Qualcomm has escalated its long-running dispute with Apple, claiming the iPhone maker stole software and shared it with rival chipmaker Intel.
Qualcomm Inc. (Nasdaq: QCOM) is widely reported to have filed court papers against Apple Inc. (Nasdaq: AAPL) alleging it ran a "multiyear campaign of sloppy, inappropriate and deceitful conduct to steal Qualcomm's information and trade secrets."
Apple's aim, Qualcomm argues, was to boost the performance of Intel Corp. (Nasdaq: INTC)'s products and make them a viable alternative to Qualcomm, which has been Apple's main supplier of modem chips for iPhones since 2011.
The stolen software is said to include computer source code, software development tools and data about the performance of Qualcomm chips, according to a report from The New York Times.
Apple and Qualcomm have long been at loggerheads over the royalties that smartphone makers pay Qualcomm for its intellectual property. Apple kicked off proceedings in early 2017 when it sued Qualcomm for $1 billion, claiming it had been overcharged for years and that Qualcomm had resorted to "exclusionary tactics and excessive royalties" to build a dominant position. (See Qualcomm, Apple Trade Blows Over Licensing.)
Qualcomm's immediate response was to accuse Apple of trying to upset its agreements with licensees and deliberately misrepresenting the performance of Qualcomm modems. (See Qualcomm Blasts Apple for Disrupting Deals in Legal Dispute.)
In a filing in April last year it said Apple chose not to use high-performance features of Qualcomm chipsets in the iPhone 7. It further argued that Apple "falsely claimed there was 'no discernible difference' between iPhones with Qualcomm's chipsets and iPhones with Intel's."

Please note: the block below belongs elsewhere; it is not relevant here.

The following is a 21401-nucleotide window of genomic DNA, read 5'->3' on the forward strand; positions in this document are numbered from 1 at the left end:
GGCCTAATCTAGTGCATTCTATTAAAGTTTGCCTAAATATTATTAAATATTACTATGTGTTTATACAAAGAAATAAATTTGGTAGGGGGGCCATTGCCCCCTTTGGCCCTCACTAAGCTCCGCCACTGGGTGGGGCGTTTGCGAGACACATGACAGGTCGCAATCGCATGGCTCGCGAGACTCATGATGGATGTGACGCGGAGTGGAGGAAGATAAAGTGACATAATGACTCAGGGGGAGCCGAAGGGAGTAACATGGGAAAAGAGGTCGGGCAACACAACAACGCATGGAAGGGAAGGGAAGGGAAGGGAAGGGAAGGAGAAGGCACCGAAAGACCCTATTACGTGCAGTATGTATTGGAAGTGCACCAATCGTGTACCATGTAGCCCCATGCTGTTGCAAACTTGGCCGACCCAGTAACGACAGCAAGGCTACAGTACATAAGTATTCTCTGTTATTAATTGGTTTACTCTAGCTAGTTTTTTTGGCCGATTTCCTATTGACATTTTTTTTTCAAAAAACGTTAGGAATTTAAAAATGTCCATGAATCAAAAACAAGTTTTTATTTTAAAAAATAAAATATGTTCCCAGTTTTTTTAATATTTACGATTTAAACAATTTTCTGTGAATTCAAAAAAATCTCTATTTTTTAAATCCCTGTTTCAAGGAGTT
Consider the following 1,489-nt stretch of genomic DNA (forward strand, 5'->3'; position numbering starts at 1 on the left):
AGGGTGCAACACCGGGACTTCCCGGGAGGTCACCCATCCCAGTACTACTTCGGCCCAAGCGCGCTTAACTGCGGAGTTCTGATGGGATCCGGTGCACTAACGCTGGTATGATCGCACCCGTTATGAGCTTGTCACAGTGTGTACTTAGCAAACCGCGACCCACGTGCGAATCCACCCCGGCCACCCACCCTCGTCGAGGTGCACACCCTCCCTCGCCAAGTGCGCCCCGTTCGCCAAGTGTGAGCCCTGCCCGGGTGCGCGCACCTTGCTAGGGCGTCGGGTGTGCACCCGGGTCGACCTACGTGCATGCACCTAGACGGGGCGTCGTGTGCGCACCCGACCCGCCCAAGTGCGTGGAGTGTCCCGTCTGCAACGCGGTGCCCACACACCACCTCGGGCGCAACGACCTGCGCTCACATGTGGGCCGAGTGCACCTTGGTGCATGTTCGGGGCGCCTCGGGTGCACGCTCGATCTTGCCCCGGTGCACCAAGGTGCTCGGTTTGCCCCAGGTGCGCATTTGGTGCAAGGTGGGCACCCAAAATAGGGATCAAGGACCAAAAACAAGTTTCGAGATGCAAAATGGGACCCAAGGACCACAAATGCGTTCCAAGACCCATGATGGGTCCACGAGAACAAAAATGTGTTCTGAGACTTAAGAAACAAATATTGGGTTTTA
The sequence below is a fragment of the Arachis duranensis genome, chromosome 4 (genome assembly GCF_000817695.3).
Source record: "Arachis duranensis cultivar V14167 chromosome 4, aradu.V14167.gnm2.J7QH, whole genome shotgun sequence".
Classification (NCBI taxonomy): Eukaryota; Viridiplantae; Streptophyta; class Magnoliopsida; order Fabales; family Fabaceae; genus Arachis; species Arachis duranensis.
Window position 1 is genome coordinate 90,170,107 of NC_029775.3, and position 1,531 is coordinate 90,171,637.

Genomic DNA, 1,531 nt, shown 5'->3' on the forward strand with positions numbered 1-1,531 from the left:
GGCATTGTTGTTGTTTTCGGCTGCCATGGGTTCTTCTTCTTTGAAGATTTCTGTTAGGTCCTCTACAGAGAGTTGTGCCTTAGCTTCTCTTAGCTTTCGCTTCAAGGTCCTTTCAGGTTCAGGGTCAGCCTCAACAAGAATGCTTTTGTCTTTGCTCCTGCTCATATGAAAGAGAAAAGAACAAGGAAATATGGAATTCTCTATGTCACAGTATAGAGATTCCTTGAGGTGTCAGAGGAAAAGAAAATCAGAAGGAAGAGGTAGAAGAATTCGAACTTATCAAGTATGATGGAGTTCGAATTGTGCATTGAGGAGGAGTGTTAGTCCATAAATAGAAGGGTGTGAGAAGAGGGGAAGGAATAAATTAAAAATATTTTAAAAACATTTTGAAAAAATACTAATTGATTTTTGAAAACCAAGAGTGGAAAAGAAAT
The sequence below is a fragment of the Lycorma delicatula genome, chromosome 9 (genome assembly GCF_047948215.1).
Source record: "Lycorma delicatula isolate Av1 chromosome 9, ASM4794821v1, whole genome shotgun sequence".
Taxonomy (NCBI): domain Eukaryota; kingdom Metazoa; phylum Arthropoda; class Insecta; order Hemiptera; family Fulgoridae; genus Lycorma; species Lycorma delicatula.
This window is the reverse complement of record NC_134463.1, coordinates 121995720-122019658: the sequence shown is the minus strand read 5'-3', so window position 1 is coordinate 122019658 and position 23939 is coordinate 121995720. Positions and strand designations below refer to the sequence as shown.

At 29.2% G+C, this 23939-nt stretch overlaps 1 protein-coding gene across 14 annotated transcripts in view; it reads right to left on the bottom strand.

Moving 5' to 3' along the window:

The intention, according to Qualcomm, was to "force Qualcomm into accepting less than fair value for the patented technologies that have led innovation in cellular technology and helped Apple generate more than $760 billion in phone sales."
Qualcomm's latest charge comes shortly after a "teardown" of the latest iPhones revealed Intel modems inside. According to speed tests from SpeedSmart, the latest iPhones provided significantly faster 4G connections than older devices during early testing. (See New iPhones Have Intel Inside.)
While contentious, the move to Intel had been anticipated by Qualcomm. "We believe Apple intends to solely use our competitor's modems rather than our modems in its next iPhone release," said Qualcomm CFO George Davis during an earnings call in July. "We will continue to provide modems for Apple legacy devices."
Nevertheless, in the context of the latest legal challenge, Apple's shift toward Intel in its latest devices will attract even more scrutiny than it already had.
Apple appears to have referred The New York Times to its legal dispute over device royalties when approached about Qualcomm's filing, while Intel declined to comment to the newspaper.
The iPhone maker is not the only legal challenger that Qualcomm has faced in recent years. Apple's move to sue Qualcomm in early 2017 came days after the US Federal Trade Commission accused Qualcomm of threatening to withhold processors unless customers signed up to its stringent licensing terms. (See Qualcomm Abused Dominance, Say US Authorities.)
In Europe, it was fined $997 million in January for antitrust violations dating back several years, while South Korea's Fair Trade Commission fined the company 1.03 trillion Won ($786 million, at today's exchange rate) in late 2016 for breaching the country's competition laws. (See Qualcomm to Appeal $865M Fine by South Korea's Fair Trade Commission.)
In 2015 Qualcomm agreed to pay a $975 million fine in China for similar abuses. (See Qualcomm to Pay $975M in China Antitrust Spat.)
— Iain Morris, International Editor, Light Reading